Looking to kill some time during the dog days of summer? Here’s one option that John Ptak came up with. On his intriguing blog, The History of Ideas, he writes: “Isn’t this great? I bumped into a wonderful site called kloth.net that provides a free-to-all and unrestricted use of their punch card emulator. It was found while looking for dating ideas for an IBM 5081 card that I have that has programming information for the BINAC computer (ca. late 1940′s), and kloth.net had info on the history of IBM cards as well as the emulator–plus other stuff. Completely distracted from the BINAC quest, I created some cards using some great first lines of literature. You can play too!” I created two of my own, using The American Book Review’s list of 100 great opening lines.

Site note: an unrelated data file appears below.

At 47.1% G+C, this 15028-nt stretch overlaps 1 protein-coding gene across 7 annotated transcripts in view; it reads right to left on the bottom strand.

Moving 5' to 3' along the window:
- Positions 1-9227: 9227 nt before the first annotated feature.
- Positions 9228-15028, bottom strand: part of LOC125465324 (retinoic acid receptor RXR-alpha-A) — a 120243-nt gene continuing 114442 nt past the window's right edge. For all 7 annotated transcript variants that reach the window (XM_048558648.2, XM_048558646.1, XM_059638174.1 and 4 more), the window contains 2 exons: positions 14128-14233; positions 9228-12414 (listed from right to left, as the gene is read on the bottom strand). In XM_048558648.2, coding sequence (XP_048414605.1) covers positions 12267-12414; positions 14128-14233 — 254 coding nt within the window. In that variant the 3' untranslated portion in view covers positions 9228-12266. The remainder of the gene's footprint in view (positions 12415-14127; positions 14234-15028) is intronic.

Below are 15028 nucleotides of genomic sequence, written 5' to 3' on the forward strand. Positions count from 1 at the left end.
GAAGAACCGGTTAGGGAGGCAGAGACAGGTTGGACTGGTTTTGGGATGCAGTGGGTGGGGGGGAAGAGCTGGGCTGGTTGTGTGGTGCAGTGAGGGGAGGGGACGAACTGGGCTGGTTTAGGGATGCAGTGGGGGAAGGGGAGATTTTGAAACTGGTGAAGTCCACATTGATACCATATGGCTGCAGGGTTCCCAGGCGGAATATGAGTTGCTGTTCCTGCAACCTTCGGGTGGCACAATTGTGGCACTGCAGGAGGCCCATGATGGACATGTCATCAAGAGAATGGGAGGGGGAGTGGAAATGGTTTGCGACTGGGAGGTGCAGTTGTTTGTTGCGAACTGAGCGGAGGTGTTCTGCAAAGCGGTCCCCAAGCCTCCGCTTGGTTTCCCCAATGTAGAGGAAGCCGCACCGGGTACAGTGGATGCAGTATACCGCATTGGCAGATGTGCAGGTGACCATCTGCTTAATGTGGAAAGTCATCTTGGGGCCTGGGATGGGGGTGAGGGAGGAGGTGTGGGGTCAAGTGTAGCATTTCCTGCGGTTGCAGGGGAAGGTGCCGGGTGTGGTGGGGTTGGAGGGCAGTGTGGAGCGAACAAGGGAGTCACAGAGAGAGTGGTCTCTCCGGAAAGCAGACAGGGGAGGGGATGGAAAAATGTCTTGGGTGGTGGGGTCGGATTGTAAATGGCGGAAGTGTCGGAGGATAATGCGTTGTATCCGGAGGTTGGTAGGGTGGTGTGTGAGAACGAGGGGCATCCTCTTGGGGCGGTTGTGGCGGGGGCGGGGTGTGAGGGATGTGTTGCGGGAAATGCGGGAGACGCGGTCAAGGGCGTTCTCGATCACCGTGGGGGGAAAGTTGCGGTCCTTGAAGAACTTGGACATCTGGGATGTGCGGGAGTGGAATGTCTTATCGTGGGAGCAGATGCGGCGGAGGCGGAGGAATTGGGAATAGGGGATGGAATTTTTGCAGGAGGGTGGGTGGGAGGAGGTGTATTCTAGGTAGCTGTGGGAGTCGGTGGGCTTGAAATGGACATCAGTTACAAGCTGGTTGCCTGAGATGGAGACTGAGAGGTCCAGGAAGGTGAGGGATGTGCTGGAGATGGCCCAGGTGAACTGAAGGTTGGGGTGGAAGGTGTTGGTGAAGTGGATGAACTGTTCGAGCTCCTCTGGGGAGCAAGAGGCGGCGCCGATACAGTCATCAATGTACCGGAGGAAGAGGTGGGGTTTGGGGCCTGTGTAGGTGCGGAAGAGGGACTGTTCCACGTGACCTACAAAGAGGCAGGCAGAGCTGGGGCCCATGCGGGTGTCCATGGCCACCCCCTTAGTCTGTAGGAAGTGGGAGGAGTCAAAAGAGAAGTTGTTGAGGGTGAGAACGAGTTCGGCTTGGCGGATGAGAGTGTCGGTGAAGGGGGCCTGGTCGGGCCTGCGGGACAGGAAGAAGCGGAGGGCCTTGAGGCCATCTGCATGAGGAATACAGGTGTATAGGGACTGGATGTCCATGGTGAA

What exactly is a punch card, our younger readers might rightly ask? An IBM web site tells us:
Perhaps the earliest icon of the Information Age was a simple punched card produced by IBM, commonly known as the “IBM card.” Measuring just 7- 3/8 inches by 3- 1/4 inches, the piece of smooth stock paper was unassuming, to be sure. But taken collectively, the IBM card [like the floppy disks that came later] held nearly all of the world’s known information for just under half a century—an impressive feat even by today’s measures. It rose to popularity during the Great Depression and quickly became a ubiquitous installment in the worlds of data processing and popular culture. What’s more, the punched card [see examples from Columbia University here] provided such a significant profit stream that it was instrumental to IBM’s rapid growth in the mid-twentieth century.
Now punch away….
via The Paris Review